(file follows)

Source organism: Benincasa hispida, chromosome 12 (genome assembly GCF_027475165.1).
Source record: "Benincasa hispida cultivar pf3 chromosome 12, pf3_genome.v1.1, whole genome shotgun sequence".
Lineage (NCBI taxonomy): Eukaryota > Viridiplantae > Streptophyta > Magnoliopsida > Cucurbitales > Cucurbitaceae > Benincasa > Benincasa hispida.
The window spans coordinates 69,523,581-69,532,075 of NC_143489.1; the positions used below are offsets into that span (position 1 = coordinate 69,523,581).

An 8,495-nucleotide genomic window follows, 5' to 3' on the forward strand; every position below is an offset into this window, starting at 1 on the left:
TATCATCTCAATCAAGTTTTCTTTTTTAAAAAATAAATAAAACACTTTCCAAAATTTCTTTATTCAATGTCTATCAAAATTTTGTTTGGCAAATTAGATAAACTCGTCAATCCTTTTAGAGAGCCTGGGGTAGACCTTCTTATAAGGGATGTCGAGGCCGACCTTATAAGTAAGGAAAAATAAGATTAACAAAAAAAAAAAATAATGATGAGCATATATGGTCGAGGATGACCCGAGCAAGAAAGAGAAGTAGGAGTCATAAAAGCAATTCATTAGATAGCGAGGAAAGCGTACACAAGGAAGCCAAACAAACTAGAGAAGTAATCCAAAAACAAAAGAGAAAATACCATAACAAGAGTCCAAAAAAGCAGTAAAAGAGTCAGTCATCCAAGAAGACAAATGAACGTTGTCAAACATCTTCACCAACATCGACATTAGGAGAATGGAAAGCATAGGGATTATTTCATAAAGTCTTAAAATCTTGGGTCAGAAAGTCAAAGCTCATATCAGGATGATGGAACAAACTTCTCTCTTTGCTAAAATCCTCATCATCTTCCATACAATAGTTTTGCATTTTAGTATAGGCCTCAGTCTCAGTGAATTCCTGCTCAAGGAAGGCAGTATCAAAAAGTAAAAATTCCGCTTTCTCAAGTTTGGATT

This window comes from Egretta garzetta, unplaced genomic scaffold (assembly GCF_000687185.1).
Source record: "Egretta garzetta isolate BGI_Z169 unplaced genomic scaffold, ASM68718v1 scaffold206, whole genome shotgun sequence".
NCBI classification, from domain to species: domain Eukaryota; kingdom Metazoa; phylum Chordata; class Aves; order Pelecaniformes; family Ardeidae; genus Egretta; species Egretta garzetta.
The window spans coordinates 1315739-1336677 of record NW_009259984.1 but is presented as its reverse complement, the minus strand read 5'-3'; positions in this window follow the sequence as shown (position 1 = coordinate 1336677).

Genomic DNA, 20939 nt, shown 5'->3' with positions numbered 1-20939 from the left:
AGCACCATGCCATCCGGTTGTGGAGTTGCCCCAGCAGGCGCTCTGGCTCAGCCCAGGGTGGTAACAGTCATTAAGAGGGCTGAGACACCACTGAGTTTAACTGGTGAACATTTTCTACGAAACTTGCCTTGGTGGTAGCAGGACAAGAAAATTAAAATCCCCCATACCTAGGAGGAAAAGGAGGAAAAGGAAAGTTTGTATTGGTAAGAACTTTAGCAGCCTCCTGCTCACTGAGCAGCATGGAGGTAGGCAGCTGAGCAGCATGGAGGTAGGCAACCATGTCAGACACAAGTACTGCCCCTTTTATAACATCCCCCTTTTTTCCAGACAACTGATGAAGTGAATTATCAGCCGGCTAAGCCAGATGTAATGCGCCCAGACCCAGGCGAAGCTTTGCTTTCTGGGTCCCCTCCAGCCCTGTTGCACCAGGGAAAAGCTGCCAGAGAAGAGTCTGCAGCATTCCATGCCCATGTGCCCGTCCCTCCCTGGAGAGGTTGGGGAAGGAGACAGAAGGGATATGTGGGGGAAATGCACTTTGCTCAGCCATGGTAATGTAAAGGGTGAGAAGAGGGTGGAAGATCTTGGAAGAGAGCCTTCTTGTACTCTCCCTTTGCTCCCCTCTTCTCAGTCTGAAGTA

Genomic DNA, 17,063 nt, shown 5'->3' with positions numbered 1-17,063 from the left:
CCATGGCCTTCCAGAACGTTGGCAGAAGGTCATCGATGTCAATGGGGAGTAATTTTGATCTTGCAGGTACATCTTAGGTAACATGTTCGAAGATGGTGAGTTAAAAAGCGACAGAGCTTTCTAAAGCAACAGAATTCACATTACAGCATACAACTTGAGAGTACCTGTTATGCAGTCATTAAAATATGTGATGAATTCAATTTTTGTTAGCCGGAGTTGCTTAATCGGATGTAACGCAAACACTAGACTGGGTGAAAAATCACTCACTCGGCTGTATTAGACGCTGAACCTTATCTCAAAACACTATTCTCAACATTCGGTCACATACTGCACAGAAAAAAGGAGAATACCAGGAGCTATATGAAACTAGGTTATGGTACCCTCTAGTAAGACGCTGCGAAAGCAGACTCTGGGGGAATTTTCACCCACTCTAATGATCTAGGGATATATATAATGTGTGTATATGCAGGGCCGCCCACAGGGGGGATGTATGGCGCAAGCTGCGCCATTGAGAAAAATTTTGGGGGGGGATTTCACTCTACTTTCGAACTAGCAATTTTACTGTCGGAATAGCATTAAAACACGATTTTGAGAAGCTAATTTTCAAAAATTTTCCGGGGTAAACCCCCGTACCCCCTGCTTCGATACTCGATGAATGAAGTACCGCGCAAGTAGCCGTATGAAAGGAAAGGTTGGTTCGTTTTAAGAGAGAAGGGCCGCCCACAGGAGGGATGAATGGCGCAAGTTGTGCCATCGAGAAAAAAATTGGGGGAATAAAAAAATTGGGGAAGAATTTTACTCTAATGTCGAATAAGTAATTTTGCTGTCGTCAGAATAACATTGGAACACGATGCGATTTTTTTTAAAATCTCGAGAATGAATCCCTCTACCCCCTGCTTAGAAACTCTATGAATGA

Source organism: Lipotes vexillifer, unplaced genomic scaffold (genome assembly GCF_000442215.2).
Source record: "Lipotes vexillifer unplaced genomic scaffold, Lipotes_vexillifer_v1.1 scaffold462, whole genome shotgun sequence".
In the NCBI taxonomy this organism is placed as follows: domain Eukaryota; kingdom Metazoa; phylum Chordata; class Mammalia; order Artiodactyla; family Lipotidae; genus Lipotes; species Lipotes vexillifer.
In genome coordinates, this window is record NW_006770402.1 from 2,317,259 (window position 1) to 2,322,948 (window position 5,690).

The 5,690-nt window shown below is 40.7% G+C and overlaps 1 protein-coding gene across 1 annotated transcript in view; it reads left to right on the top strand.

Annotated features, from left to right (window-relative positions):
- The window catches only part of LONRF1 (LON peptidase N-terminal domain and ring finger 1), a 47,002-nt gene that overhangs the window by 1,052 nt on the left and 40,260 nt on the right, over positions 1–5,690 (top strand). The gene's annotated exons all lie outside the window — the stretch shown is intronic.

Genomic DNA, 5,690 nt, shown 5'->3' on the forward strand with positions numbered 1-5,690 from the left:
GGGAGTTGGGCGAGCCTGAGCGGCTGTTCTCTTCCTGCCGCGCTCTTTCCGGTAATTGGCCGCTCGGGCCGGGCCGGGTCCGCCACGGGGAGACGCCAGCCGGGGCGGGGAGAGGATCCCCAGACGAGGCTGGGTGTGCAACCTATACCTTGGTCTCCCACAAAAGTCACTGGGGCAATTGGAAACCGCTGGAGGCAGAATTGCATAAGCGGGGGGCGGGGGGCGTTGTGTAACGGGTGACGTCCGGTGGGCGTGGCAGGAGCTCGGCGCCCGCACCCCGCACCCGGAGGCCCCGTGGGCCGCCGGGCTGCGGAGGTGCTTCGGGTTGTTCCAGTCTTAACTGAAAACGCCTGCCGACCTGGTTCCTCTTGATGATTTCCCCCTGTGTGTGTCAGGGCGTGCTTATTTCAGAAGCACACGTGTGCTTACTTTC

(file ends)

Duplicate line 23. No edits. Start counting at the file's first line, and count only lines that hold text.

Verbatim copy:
GGGAGTTGGGCGAGCCTGAGCGGCTGTTCTCTTCCTGCCGCGCTCTTTCCGGTAATTGGCCGCTCGGGCCGGGCCGGGTCCGCCACGGGGAGACGCCAGCCGGGGCGGGGAGAGGATCCCCAGACGAGGCTGGGTGTGCAACCTATACCTTGGTCTCCCACAAAAGTCACTGGGGCAATTGGAAACCGCTGGAGGCAGAATTGCATAAGCGGGGGGCGGGGGGCGTTGTGTAACGGGTGACGTCCGGTGGGCGTGGCAGGAGCTCGGCGCCCGCACCCCGCACCCGGAGGCCCCGTGGGCCGCCGGGCTGCGGAGGTGCTTCGGGTTGTTCCAGTCTTAACTGAAAACGCCTGCCGACCTGGTTCCTCTTGATGATTTCCCCCTGTGTGTGTCAGGGCGTGCTTATTTCAGAAGCACACGTGTGCTTACTTTC